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Writers in the Spotlight


  • 07 Sep 2018 3:31 PM | David Healey (Administrator)


    We are delighted to announce the publication of Bay to Ocean 2018: The Year’s Best Writing from the Eastern Shore Writers Association.

    “Containing the creative work of two dozen ESWA members, our new anthology – the first to be published in nearly 30 years – showcases eight short stories, five pieces of creative nonfiction, and twenty-six poems. In all, the editors were able to accept only about half the total submissions, suggesting there is a considerable appetite among our membership for an all-ESWA- publication,” said managing editor Ron Sauder.

    Please order your copy now for $10 (plus shipping) by clicking here. Stay tuned for some events this fall to help us showcase this fine collection of writing.


  • 09 Jun 2018 1:02 PM | David Healey (Administrator)

    The Eastern Shore Writers shares its monthly Words Between Bays newsletter to all members with the latest on members' new publications, events, and opportunities for writers across the Eastern Shore and Delmarva. Newsletters sometimes end up in spam folders, so please watch for the newsletter the first week of the month and remind your email settings that we're not spam!

    Please click here for the most recent newsletter.

  • 06 Jun 2018 9:00 AM | David Healey (Administrator)

    By Kenton Kilgore

    2019 ESWA President-elect

    Bay to Ocean is a one-day writers conference held by the Eastern Shore Writers Association every March.  BTO has been going strong for 21 years, and somewhere north of 150 people show up for it each time.

    I’ve attended BTO several times, and had the honor of presenting two seminars this past year.  Each time I attend, I learn new things and meet great people.  This year, the best thing about BTO was what I learned from master writer Robert Bidinotto in his presentation on “Targeting Your Readers to Maximize Sales” (which you can find here).  In it, Robert discusses “positioning” and “branding.” 

    Positioning is about getting your books into the appropriate categories of genres and sub-genres, so that fans of those can find your books.  Branding is about attracting and keeping readers by being authentic to one’s self, and thus being different from other authors.  Or, as Robert puts it:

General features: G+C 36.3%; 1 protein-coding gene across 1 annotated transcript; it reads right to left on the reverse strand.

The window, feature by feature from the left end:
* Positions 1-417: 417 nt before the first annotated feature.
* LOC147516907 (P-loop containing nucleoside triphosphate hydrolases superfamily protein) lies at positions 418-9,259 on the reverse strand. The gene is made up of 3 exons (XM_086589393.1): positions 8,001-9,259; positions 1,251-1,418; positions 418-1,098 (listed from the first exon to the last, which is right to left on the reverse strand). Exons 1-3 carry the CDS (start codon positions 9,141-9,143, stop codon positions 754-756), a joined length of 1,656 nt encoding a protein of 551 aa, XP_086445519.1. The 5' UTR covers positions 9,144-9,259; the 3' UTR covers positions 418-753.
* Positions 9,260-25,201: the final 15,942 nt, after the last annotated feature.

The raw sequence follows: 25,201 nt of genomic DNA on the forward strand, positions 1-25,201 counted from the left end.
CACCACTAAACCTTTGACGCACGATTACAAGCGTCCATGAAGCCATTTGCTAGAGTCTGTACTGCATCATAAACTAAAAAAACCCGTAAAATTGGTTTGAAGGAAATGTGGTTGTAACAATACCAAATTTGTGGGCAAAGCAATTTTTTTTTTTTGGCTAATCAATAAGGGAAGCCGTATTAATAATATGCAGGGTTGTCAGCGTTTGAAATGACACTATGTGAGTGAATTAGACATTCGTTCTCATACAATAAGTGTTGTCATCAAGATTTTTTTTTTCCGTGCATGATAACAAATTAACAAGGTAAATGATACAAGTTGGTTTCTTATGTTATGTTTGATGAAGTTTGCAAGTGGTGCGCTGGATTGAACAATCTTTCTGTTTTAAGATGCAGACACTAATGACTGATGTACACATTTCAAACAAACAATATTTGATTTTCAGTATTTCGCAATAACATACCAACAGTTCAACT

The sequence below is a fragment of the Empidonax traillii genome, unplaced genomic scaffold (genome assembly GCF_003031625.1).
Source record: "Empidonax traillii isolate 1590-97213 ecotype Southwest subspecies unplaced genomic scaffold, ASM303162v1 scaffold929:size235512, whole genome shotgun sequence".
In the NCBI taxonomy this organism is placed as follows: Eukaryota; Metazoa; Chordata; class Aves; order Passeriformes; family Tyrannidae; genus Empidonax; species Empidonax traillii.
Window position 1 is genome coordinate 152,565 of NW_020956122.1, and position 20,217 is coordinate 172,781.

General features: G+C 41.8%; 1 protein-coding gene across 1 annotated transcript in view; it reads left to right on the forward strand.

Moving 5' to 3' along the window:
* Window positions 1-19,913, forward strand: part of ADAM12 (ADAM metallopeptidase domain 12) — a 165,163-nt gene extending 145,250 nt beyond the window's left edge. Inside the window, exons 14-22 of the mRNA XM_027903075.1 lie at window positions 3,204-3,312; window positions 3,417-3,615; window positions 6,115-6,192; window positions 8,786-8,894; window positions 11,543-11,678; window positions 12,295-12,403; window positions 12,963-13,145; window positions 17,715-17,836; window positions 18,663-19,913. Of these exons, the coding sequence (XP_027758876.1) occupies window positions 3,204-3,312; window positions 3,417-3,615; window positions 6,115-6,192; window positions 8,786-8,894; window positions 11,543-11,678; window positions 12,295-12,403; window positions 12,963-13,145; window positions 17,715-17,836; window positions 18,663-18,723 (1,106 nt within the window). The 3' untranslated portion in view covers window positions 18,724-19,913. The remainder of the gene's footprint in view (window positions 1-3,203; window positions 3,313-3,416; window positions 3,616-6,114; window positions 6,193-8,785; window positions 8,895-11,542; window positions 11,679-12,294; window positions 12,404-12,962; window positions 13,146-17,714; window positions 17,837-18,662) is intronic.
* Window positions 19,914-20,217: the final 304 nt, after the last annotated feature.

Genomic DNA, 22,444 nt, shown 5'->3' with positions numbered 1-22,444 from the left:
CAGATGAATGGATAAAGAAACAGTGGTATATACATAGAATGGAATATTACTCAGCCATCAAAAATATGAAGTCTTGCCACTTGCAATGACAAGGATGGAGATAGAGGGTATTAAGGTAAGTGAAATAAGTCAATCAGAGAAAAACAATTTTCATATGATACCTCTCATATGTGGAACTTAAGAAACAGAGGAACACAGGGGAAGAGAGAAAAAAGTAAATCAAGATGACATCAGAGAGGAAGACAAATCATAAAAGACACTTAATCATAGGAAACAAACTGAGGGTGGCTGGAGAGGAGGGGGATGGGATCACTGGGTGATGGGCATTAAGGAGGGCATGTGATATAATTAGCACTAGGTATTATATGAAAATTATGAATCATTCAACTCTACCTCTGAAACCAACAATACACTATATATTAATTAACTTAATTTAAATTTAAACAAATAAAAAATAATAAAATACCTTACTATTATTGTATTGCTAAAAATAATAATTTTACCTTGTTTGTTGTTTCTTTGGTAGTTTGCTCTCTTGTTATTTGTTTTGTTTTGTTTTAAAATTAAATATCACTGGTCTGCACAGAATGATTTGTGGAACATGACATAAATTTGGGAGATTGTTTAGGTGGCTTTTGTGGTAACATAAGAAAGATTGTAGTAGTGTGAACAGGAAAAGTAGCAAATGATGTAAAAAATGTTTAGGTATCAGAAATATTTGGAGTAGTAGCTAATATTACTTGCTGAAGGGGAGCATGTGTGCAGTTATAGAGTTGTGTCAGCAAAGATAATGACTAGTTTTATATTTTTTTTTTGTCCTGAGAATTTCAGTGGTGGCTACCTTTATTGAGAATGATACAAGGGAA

True fans don’t love your books because they fit some demographic profile of age, race, sex, location, education, etc.  True fans buy and read your books because they identify with you, your “voice,” what you believe.

    Robert asked each of us at the seminar:

    What is your purpose, belief, cause—the reason why you are motivated to write what you write? That is your “why.”  Your goal is not to target everyone.  Your goal is to target those readers who already believe what you believe. 

    Your target readers are those who connect emotionally with your worldview and values, like what you like, believe what you believe.  To reach them, you must communicate your “why.”

    When Robert said this, something went off in my head.  Since I started publishing, I had prided myself on writing fiction that was different from the typical young adult sci-fi/ fantasy you find in the chain bookstores.  Something other than Harry Potter and Hunger Games and Twilight, and all their many, many copycats. 

    And while it has been and is still true that my books aren’t like anyone else’s, I’ve realized that it’s not novelty of characters and plot that inspires me.  Despite what I may have been telling myself for a long time, I don’t stay up late tapping on a keyboard because I’m trying to come up with something no one else has (an impossible task, anyway).

    No, come to find out, what motivates me is expressing emotions through my fiction—and it’s that emotion that, for most of my reviewers and fans, has been the element that’s hooked them.  I haven’t had many people tell me they enjoyed Lost Dogs because of its premise (dogs struggling to survive after humans have vanished from Earth).  But they have told me they enjoyed Lost Dogs because of how it made them feel: 

    loved all the characters

    felt that this must be what it’s like to be a dog

    This book made me laugh

    This book made me cry    

    After hearing Robert’s presentation and coming to my epiphany, I know I need to change a few things about how I present my books to readers.  I don’t know exactly what shape those efforts will take, but I’m excited to find out.

    If you missed Robert’s talk, take a look at his
    presentation, and if you get the opportunity to see him speak, take it.  He’s a pro who knows his stuff, and he always has something valuable to teach.  

    2019 ESWA president-elect Kenton Kilgore’s website is http://kentonkilgore.com.

     


  • 31 Jan 2018 2:03 PM | Webmaster (Administrator)



    Nancy Northcott has written a slew of romance novels, some of which include an element of magic. At the Bay to Ocean Conference, she will be discussing the topic, “The Ups and Downs of Writing a Fight Scene.” She generously took part in a Q&A for the newsletter and website.

    If you were going to set a romance on the Eastern Shore, where would it be?

    The conference will be my first visit to the Eastern Shore, so I don't know much about it.  I've heard it's beautiful, though, and I would take advantage of the nearness to the Chesapeake Bay and set my story somewhere near the water.

    Some writers need orange soda. Some need chocolate. When you are writing on deadline, what keeps you energized?

    Mostly the deadline.  I usually drink some variety of tea, hot or cold depending on the season, and ice water.

    What is your top tip for writers in 2018?

    Persevere—in learning the craft, putting words on the page, and learning the markets.  Those who give up will never see their words in print.

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